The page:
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(@grungy-grunge)
Trusted Member
Joined: 18 years ago
Posts: 55
Topic starter  

i was wondering if there is such thing as a fuzz box and what the difrent in sound it is between a distortion box

im not like them
but i can pretend
the sun has gone
but i have a light
the day is done
but im haveing fun
i think im dumb
or maybe just happy
i think im just happy..i think im just happy


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(@grungy-grunge)
Trusted Member
Joined: 18 years ago
Posts: 55
Topic starter  

k i had more time than i thought and did some reserch what are the pro's and con's of big muff pi and fuzzface?

im not like them
but i can pretend
the sun has gone
but i have a light
the day is done
but im haveing fun
i think im dumb
or maybe just happy
i think im just happy..i think im just happy


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(@dimebag)
Eminent Member
Joined: 17 years ago
Posts: 25
 

right,fuzz is retro distortion,its a bit more friendly than distortion but you can use them together if you want a real heavy sound!

"forever stronger than all"

dimebag darrell[rip]


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(@greybeard)
Illustrious Member
Joined: 19 years ago
Posts: 5899
 

If you want to hear fuzz, just listen to the intro to the Stone's "Satisfaction"

I started with nothing - and I've still got most of it left.
Did you know that the word "gullible" is not in any dictionary?
Greybeard's Pages
My Articles & Reviews on GN


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(@wes-inman)
Illustrious Member
Joined: 19 years ago
Posts: 5599
 

Greybeard is right. That is the classic fuzz box sound on Satisfaction by the Stones.

The earliest distortions were called fuzz boxes. They came out in the mid 60's. The most famous were the Little Muff and the Big Muff made famous by Jimi Hendrix. They are what I call a "dry" distortion. Pretty harsh sounding by today's standards. They seemed to accent the higher frequencies.

Lots of folks get the Big Muff to get that retro fuzz box sound.

I owned a Little Muff when they first came out. They were a little aluminum box about the size and shape of a pack of cigarettes. They had a 1/4" male jack built into them. You plugged this right into your amp. They had one single dial on top that allowed you to dial in the amount of distortion.

But back then we called 'em Fuzz Boxes. :D

If the models they make today are true to the first fuzz boxes, they are pretty noisy. They made lots of hum, hiss, and feedback. But you can get that authentic tone like Satisfaction, or many Hendrix recordings. Crosstown Traffic is a good example of the fuzz box sound by Hendrix.

Here is a pic of the originals. You can see the 1/4" male jack I spoke about. When these first came out, they were the coolest effect in town.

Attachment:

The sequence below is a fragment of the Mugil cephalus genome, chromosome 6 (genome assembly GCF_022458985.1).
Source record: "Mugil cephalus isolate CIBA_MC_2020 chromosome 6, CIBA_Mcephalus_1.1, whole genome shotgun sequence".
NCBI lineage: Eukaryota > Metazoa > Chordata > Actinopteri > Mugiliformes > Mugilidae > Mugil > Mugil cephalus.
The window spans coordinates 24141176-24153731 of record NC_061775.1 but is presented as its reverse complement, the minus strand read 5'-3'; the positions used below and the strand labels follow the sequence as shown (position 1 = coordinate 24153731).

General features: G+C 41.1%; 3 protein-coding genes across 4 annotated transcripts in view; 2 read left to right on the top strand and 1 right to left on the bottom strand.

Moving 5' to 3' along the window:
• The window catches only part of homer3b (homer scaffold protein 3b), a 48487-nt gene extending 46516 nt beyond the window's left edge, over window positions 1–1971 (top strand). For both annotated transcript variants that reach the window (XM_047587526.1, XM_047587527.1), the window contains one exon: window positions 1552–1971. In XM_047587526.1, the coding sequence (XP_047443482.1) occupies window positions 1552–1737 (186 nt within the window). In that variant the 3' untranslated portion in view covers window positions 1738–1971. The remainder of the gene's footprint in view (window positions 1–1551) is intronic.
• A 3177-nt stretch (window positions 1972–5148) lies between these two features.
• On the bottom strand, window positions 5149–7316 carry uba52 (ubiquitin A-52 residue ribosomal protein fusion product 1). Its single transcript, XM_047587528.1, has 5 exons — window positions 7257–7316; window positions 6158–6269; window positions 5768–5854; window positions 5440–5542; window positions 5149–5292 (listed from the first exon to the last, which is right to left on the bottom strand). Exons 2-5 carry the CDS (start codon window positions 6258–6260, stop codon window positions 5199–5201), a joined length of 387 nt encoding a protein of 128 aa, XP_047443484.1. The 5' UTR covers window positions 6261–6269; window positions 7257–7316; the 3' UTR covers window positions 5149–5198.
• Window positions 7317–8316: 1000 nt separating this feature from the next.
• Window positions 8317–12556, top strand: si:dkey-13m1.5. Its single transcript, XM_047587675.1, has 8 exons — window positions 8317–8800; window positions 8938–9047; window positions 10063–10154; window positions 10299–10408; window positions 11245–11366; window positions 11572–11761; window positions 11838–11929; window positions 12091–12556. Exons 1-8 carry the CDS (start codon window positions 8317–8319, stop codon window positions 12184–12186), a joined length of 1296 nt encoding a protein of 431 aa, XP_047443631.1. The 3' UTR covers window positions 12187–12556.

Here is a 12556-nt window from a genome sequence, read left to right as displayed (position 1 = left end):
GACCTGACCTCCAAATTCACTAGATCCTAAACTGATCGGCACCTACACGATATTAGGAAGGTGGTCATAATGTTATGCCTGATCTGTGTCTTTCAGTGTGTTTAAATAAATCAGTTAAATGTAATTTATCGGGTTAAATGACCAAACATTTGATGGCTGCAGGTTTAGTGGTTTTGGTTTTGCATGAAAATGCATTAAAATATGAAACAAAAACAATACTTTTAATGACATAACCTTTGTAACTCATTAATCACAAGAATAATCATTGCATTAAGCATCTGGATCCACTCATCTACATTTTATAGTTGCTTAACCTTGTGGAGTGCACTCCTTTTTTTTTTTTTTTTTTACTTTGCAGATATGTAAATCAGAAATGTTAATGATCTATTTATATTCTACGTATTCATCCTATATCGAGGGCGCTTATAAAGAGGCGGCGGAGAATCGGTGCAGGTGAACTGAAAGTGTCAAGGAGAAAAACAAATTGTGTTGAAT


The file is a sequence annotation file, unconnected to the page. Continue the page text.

Little Muff and Big Muff

If you know something better than Rock and Roll, I'd like to hear it - Jerry Lee Lewis


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(@demoetc)
Noble Member
Joined: 20 years ago
Posts: 2168
 

Fuzz Box - I'll always call them that no matter what. A friend of mine got the little Muff when it first came out and he was all thrilled and excited about it. We were jamming Hendrix stuff back then and it fit. BUT when I first saw it I thought it was something he'd made; it didn't look like a company had made it. I thought he'd gone to Radio Shack or Lafayette Radio and gotten parts and one of those 'project' metal cases and soldered the whole thing together.

Except for the logo, which was obviously professionally done. I still thought "A real COMPANY made this?"

I didn't say that though because he was so pleased with it.

Noisy though.

Then I, who always played both bass and guitar (I was 'Noel Redding' in those jam sessions) started to get interested in fuzz boxes. There was a wah/fuzz from (probably Lafayette), and then amps started to have Gain knobs on them in the mid 70s and I started to think of those.

But I always loved the fuzz box because they gave that wild Rave Up sort of sound.

And in combination with the Master Volume type amps, it was what I was looking for.

I eventually ended up with the MXR Distortion+ though, which to me was still a Fuzz Box. Had to have it in my rig, even when the amps became more sophisticated because in combination with the distortion channel sound, it would seem to 'focus' and take the lead sounds over the edge. Just the top part of the sound. And combining that with the wah, it was a wonderful, feedbacky sort of thing.

And what was funny was when the original Tube Screamer came out, I wasn't impressed. I'd just gotten the Ibanez Super Metal, and saw absolutely no use for an 'overdrive.'

Funny how that goes. :)

Actually the Tube Screamer is still not on my list of things to get, lol


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(@demoetc)
Noble Member
Joined: 20 years ago
Posts: 2168
 

...by the way Wes, thanks for the pictures; brought back some memories. And if I remember right, the guy I knew had the plug-in-your-guitar version.

Thanks again.


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(@demoetc)
Noble Member
Joined: 20 years ago
Posts: 2168
 

Hey, I found the exact fuzz-wah pedal I had back when.

http://filters.muziq.be/model/applied/fuzzwah

The site's also got just about every single effect ever made.


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